Written by one of America's leading political thinkers, this is a book about the good, the bad, and the ugly of identity politics.Amy Gutmann rises above the raging polemics that often characterize discussions of identity groups and offers a fair-minded assessment of the role they play in democracies. She addresses fundamental questions of timeless urgency while keeping in focus their relevance to contemporary debates: Do some identity groups undermine the greater democratic good and thus their own legitimacy in a democratic society? Even if so, how is a democracy to fairly distinguish between groups such as the KKK on the one hand and the NAACP on the other? Should democracies exempt members of some minorities from certain legitimate or widely accepted rules, such as Canada's allowing Sikh members of the Royal Canadian Mounted Police to wear turbans instead of Stetsons? Do voluntary groups like the Boy Scouts have a right to discriminate on grounds of sexual preference, gender, or race?

Identity-group politics, Gutmann shows, is not aberrant but inescapable in democracies because identity groups represent who people are, not only what they want--and who people are shapes what they demand from democratic politics. Rather than trying to abolish identity politics, Gutmann calls upon us to distinguish between those demands of identity groups that aid and those that impede justice. Her book does justice to identity groups, while recognizing that they cannot be counted upon to do likewise to others.

Clear, engaging, and forcefully argued, Amy Gutmann's Identity in Democracy provides the fractious world of multicultural and identity-group scholarship with a unifying work that will sustain it for years to come.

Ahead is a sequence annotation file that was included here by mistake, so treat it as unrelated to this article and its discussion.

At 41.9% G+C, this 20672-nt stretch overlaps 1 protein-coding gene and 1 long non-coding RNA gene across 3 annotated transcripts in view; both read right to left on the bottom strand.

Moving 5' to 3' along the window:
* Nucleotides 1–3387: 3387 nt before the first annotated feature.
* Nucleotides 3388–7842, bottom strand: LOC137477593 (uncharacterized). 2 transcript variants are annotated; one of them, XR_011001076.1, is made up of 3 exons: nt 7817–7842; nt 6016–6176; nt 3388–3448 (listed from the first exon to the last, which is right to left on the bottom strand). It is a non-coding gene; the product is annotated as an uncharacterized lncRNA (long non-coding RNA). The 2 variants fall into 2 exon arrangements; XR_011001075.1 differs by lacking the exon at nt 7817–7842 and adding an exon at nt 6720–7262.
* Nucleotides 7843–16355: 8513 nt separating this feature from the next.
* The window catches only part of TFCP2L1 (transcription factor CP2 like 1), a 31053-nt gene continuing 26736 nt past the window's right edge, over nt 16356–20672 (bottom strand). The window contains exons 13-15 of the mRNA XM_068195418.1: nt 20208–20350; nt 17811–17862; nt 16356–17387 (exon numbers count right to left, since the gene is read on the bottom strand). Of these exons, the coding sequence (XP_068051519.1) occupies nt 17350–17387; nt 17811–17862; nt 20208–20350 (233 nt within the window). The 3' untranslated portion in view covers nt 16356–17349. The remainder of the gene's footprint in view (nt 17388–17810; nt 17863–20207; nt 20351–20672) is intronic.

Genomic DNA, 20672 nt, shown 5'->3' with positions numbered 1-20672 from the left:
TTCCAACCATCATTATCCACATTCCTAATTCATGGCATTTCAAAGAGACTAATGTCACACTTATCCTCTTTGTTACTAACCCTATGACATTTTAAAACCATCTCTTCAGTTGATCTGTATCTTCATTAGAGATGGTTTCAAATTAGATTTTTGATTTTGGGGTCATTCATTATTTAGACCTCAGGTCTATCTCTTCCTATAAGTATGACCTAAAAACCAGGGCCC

Amy Gutmann
The most widely debated conception of democracy in recent years is deliberative democracy--the idea that citizens or their representatives owe each other mutually acceptable reasons for the laws they enact. Two prominent voices in the ongoing discussion are Amy Gutmann and Dennis Thompson. In Why Deliberative Democracy?, they move the debate forward beyond their influential book, Democracy and Disagreement.

What exactly is deliberative democracy? Why is it more defensible than its rivals? By offering clear answers to these timely questions, Gutmann and Thompson illuminate the theory and practice of justifying public policies in contemporary democracies. They not only develop their theory of deliberative democracy in new directions but also apply it to new practical problems. They discuss bioethics, health care, truth commissions, educational policy, and decisions to declare war. In "What Deliberative Democracy Means," which opens this collection of essays, they provide the most accessible exposition of deliberative democracy to date. They show how deliberative democracy should play an important role even in the debates about military intervention abroad.